Tips for trimming your wedding guest list

Imagine getting a save-the-date card in the mail with the following questionnaire about the bride:

1) Name the city I’m living in now.

2) Name at least two of my closest friends.

3) Name my current employer and my past employer.

4) Do I have any kids?

5) Do you know the name of my fiancé? Bonus question: Where and when did we meet?

6) Do you know where my parents are and whether they are still alive?

7) Name at least two of my hobbies.

8) How old am I?

9) Where did I go to college?

10) Name my last boyfriend before this engagement. Bonus question: if you can name the last two and why we broke up. If you get the bonus question right, that might automatically get you in.

Audry Irvine claims that this is a tactic she’d love to use to weed out unwanted wedding guests. Anyone who answered less than half the questions right would not be invited to the wedding.

Humorous of not, you don’t really need a silly quiz like that to decide who to invite to your wedding.  Making a guest list should not be all that confusing or burdensome. Remember, it’s about having those near and dear to you share the most special day of your life! If they are NOT near or dear, don’t invite them! If you posses a little delicacy and common sense, you’ll do jut fine.  I’d suggest asking YOURSELF the following questions:

1. Who do I love the most? This one’s easy! If the thought of your old college roommate makes you smile, even if you haven’t spoken to her in years (and she may not know the name of your employer or your past boyfriends) invite her!

2. Who am I obligated to invite? This generally includes family members, even the ones you don’t know well or don’t really like.  And yes, you do have to invite your dad, even though he lives in Alaska and never even sends you a holiday card. That’s called RESPECT.

3. Talk to your parents about a few close friends they want to invite. (Key word is “few,” unless your parents are helping you pay for the wedding.) Even though it is your day, your parents are proud of you and what to share your big day with their closest friends too. This goes for in-laws’ friends as well. Unless you like being completely selfish, this is the right thing to do.

“Behind the Wedding Scenes” blog suggests removing entire categories to help keep the guests to a minimum. “Decide no kids, no work-related people, no relations beyond first cousins, no dates for singles, no redheads.”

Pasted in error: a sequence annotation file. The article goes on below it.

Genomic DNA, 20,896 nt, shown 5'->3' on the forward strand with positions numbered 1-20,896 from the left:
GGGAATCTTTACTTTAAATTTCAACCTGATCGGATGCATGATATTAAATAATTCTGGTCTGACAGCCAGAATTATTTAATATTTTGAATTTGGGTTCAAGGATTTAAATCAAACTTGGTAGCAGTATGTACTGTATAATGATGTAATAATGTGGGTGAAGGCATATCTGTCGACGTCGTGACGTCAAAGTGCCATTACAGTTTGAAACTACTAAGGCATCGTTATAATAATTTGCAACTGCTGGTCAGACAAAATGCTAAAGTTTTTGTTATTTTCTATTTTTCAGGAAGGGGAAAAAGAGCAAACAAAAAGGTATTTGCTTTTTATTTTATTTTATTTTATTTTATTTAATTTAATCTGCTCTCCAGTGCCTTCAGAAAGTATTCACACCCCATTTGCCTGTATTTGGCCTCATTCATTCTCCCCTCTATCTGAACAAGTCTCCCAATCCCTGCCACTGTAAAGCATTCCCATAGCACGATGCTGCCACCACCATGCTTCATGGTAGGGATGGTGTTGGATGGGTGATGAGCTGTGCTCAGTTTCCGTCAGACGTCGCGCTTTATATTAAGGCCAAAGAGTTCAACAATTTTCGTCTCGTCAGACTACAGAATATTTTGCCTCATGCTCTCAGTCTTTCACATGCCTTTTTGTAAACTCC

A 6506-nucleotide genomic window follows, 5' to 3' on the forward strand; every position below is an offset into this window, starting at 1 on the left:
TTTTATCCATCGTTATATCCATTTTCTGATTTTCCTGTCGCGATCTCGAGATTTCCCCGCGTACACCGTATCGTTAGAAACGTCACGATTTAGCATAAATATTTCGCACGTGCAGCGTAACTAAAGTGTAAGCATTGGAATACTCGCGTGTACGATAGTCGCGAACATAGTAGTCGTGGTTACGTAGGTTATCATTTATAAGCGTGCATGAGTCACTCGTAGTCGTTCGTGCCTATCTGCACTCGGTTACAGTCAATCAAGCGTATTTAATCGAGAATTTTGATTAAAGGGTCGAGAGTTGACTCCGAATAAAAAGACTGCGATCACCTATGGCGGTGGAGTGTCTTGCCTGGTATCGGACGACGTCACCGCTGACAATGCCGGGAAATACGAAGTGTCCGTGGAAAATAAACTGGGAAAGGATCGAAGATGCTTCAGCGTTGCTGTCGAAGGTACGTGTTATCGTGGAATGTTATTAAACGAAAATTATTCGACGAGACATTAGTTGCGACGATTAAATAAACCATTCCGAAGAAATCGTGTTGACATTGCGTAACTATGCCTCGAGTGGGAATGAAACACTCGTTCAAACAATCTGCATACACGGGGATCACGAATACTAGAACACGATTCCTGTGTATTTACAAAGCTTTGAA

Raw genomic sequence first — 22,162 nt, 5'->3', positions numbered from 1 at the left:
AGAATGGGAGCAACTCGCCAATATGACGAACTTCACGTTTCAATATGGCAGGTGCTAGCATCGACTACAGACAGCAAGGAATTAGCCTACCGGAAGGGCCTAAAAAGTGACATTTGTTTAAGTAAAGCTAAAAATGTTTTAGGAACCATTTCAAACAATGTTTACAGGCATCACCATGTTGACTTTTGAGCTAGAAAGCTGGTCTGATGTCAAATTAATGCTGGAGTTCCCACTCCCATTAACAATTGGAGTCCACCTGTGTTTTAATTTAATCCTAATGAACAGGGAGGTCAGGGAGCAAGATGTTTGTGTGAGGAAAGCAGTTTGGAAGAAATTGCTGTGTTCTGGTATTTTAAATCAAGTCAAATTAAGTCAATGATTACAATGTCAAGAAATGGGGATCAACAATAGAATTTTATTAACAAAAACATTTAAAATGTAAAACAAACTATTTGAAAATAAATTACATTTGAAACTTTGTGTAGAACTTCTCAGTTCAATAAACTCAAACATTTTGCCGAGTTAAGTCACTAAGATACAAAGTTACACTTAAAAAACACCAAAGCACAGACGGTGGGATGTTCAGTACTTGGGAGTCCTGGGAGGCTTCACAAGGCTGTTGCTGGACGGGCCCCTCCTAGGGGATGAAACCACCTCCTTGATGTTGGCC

If you find that even with all this trimming and cutting you still have too many people on your list, consider cutting something else. Maybe you can skip the wedding favors or reduce the amount of flowers. Use a DJ instead of hiring a band.  Search the web for many more ways to cut wedding costs and do-if-yourself options, and put the money saved toward expanding your guest list.

“Behind the Wedding Scenes” also suggest making it hard for a large number of people to attend:

  • Hold the wedding in the middle of the week.
  • Hold the wedding at a distant location.
  • Require formal attire or elaborate, expensive costumes.
  • Hold the wedding at an inconvenient time (6am).

And a little more helpful advice:

  • Send out the invitation six to eight weeks before the event. As you get negative responses, send out your “B list” invitations to people who didn’t make the cut. Stop sending invitations out a month before the wedding date; last-minute invitees will realize their status and be insulted.
  • Manage expectations among potential guests. Let it be known that you plan on a small wedding so that no one is really expecting to be invited. If an invitation arrives, the invitee will be deeply flattered, but those who are not invited will not be hurt–at least that’s the theory.
  • You are expected to include spouses, fiances or long-term live-in companions of your guests. If a guest is only casually dating, you are not obliged to extend an invitation to his date.
  • If you forget to invite someone, the next time you see them act annoyed with them for not sending back the RSVP card.

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